The Sixteenth Amendment provides, “that Congress shall have the power to lay and collect taxes on income from whatever source is derived, without apportionment among the several states, and without regard to any census or enumeration.”

Education is another area that Hess has wanted to see drastically improve.

“We have the same exact problem that we have in education that we had in 2002. Nothing has changed,” Hess said. “Even though we went through Janet Napolitano, the ‘education governor’. All she did was give money to the administrators.”

That problem is what Hess calls a “federal educational influence.” He believes that many other political figures are “more concerned with preserving the process of government education rather than the progress of the students.”

Without that influence, Hess thinks that schools in the valley would be better served in the hands of the state but ultimately believes that homeschooling may be the best option.

“We’ve seen the results from homeschooling. Phenomenal. They take virtually every scholastic and academic competition. It blows everybody out,” Hess said.

Still, opponents point to data that directly question Hess on his homeschooling advantage claims.

Hess is currently the only Libertarian candidate running for governor this election cycle and believes that his opponents will come down to Katie Hobbs (D) and Matt Salmon (R) despite Salmon polling poorer than both Kari Lake (R) and Karrin Taylor Robson (R).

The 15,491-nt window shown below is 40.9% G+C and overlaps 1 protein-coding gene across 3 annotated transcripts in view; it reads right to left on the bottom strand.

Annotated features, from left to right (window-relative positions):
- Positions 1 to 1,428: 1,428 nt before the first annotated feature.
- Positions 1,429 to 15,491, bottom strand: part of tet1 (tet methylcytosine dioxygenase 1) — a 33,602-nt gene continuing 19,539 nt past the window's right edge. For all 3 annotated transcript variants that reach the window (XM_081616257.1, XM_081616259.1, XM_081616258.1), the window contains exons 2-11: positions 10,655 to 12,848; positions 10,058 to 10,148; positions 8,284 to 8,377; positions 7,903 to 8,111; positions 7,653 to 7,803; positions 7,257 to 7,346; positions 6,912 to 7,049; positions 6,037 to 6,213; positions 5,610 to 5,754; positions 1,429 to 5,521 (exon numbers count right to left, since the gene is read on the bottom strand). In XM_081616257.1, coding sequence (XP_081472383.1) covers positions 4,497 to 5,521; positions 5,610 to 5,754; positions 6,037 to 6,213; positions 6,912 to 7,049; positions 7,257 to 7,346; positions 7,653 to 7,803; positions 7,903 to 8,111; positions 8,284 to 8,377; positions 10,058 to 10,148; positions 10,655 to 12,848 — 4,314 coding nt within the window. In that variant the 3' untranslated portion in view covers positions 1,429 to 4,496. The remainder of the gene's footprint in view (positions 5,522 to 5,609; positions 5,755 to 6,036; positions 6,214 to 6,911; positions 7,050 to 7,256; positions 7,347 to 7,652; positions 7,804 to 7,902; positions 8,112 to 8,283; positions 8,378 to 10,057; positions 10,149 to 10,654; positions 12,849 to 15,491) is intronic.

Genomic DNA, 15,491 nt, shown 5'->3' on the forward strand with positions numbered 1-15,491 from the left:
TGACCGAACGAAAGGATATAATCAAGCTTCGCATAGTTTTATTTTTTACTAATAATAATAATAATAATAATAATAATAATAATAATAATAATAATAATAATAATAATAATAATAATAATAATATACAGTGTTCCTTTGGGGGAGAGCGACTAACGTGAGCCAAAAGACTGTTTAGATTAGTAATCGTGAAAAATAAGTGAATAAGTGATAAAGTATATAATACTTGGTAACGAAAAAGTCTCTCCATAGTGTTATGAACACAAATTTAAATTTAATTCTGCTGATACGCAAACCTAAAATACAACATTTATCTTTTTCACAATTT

“I think it’ll be Matt, the good ole’ boys want him. They don’t want Kari, even though I like Kari,” Hess said. “Katie’s got her legal problems right now and Matt has his problem of lying. It should be fun.”

While Hess laid out to Northeast Valley News some of the divisive issues facing his gubernatorial opponents—Hess himself is no stranger to controversy nor contradiction.

Recalling a 2016 “hess4governor” anti-Semitic Facebook post that Hess shared—material taken from a scathing screed by a known Holocaust denier, Neo-Nazi, and author of the novel, “The Turner Diaries,” William L. Pierce.

Reportedly, when Hess was asked why he would post that material on his hess4governor Facebook site and from a Neo-Nazi blog, Hess said he, “shared the post because of the content—not its origin, (I didn’t pay any attention to that).”

The author of the anti-Semitic novel, “The Turner Diaries,” the late Pierce, was a known Neo-Nazi recruiter and alleges that the Anne Frank diary is a “hoax” and that the writings were made by the girl’s father—the Pierce allegation has never been evidenced nor accepted by leading forensic experts.

Hess reportedly commented further with regard to the Pierce contention about the diary being a hoax.

“I knew it was faked before there were computers, I don’t care either way, but I understood (the diary) was simply a propaganda piece” Hess reportedly said when questioned by a reporter about the Pierce post listed on his Hess4governor Facebook page.

Arizona’s primaries will be held on August 2, 2022, with the General Election on November 8, 2022.

More Information on how and where to vote can be found here.